One of my favourite New Yorker cartoons shows two disgruntled-looking dogs walking along the road. One says to the other “It’s always, ‘Sit!’ ‘Stay!’ ‘Heel!’ – Never ‘think’, ‘innovate,’ ‘be yourself.’”
Unlike the New Yorker dogs, university teachers are constantly being urged to innovate, innovate, innovate, but this often makes us feel equally disgruntled. We are urged to flip our classrooms, to embrace technology, to make our lectures more interactive, to encourage authenticity in our teaching….the list goes on and on. Yes, we need new ideas, different ways of doing things, fresh perspectives. But what about the things we already do well, and the things that worked well in the past? Shouldn’t we also be conserving, restoring and maintaining, as well as this constant striving for innovation, innovation, innovation?
Quite apart from the risk of overlooking the value of teaching practices and ideas that have stood the test of time, this thoughtless reaching after novelty carries a heavy personal cost. I recently read one colleague’s golden rules of teaching, and the first was “never be satisfied.” I understand and respect this desire for constant striving for improvement. But there’s a recipe for poor mental health if ever I heard one. There’s nothing wrong with feeling satisfied with a job well done. When I ask colleagues taking part in professional development activities to reflect on their teaching practice, I make a point of asking them not only what they want to do differently, but also what they want to continue doing. I encourage them to read the educational literatures, not only for new ideas, but also for affirmations of what they already know and understand about what is working well with their teaching.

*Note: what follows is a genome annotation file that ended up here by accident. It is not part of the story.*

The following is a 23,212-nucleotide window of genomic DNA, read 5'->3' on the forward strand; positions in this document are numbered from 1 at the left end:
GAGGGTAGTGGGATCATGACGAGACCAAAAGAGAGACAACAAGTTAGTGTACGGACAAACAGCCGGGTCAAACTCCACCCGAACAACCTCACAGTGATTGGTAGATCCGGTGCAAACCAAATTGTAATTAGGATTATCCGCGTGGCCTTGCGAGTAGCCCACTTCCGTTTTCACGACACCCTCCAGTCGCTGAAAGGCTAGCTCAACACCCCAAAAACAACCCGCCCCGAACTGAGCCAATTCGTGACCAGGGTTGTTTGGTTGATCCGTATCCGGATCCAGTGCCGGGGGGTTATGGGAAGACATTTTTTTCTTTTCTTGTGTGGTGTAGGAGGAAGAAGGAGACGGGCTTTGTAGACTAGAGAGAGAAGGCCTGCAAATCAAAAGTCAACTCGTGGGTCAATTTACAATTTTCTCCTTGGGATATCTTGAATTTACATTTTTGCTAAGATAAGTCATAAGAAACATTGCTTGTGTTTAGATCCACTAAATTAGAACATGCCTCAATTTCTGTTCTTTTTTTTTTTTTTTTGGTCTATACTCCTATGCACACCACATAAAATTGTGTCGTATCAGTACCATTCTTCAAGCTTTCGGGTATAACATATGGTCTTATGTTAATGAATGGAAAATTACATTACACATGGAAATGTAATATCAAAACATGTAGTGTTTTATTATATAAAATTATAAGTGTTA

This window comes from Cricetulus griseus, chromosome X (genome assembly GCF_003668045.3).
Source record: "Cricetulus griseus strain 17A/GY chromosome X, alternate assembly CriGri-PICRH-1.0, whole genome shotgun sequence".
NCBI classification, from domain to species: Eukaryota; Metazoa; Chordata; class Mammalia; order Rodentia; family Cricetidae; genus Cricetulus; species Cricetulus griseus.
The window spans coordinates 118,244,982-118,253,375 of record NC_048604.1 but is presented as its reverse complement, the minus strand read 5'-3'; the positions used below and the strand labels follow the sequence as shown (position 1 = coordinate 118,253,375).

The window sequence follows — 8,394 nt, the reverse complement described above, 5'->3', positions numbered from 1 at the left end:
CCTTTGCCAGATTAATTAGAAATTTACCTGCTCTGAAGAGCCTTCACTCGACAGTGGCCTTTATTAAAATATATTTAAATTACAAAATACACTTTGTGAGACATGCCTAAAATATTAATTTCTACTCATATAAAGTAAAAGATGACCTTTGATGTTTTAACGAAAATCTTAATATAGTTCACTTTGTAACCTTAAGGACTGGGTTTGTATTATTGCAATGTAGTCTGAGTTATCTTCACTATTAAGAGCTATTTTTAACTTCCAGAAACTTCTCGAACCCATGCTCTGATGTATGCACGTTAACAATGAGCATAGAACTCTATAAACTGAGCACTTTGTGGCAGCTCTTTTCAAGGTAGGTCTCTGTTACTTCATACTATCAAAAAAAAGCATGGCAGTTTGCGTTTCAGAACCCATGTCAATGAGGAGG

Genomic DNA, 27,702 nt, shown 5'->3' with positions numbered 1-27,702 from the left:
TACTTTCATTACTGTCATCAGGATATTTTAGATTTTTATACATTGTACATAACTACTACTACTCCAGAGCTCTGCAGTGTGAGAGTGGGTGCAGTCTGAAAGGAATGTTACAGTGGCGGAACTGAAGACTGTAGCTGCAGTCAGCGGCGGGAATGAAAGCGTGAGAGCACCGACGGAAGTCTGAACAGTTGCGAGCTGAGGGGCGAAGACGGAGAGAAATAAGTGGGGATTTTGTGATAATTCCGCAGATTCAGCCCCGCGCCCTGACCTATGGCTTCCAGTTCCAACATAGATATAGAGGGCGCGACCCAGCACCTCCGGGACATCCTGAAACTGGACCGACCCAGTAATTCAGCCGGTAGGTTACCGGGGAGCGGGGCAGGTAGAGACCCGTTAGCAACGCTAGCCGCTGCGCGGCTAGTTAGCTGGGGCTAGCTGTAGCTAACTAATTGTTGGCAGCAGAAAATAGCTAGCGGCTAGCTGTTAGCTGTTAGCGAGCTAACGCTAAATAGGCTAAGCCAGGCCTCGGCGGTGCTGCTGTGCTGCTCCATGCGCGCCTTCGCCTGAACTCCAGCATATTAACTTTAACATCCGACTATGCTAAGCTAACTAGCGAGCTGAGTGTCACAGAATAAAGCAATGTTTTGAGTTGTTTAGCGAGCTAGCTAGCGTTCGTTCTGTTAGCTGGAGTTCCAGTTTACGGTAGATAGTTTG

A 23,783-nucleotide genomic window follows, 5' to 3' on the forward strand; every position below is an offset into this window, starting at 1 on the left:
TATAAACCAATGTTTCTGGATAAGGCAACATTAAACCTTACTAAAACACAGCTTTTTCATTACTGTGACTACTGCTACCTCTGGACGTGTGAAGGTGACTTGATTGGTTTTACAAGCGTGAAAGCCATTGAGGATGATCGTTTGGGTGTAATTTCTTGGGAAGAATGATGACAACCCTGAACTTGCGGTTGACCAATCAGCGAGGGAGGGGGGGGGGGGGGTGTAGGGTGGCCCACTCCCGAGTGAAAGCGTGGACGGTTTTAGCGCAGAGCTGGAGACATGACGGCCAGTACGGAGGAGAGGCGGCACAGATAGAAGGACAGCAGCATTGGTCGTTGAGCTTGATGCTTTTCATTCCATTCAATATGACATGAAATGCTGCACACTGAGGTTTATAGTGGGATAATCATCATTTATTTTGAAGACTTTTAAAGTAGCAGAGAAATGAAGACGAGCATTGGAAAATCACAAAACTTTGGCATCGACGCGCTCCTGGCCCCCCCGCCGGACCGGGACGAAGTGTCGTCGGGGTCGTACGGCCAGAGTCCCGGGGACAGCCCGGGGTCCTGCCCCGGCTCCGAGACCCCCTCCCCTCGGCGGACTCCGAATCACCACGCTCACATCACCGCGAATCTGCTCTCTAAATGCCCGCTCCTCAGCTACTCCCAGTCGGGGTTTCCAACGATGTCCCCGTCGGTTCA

Kintsugi pot : Creative Commons
My good friend Annie recently introduced me to the concept of Kintsugi. This is the Japanese practice of repairing broken ceramic items using gold and other precious materials, so that the mended parts are displayed and celebrated. This strikes me as a fitting metaphor for academic development and it reminds me of my colleague Heather McQueen from the School of Biological Sciences and her recent work with quectures. Quectures consist of a mix of traditional lecturing and peer instruction based around students’ own questions. Following a sequence of “Think! Type! Talk!” students pause to reflect on lecture input and then submit and discuss their own questions using the Top Hat audience response system. Importantly, their questions are then re-visited in a future lecture, extending their reflection on the material.
The traditional lecture might seem to be broken, but Heather and others are working hard to hold on to what’s good while putting it back together in new ways and making their “mending” public. And, importantly, enjoying their successes.
This blogpost was previously published here: https://iad4learnteach.wordpress.com/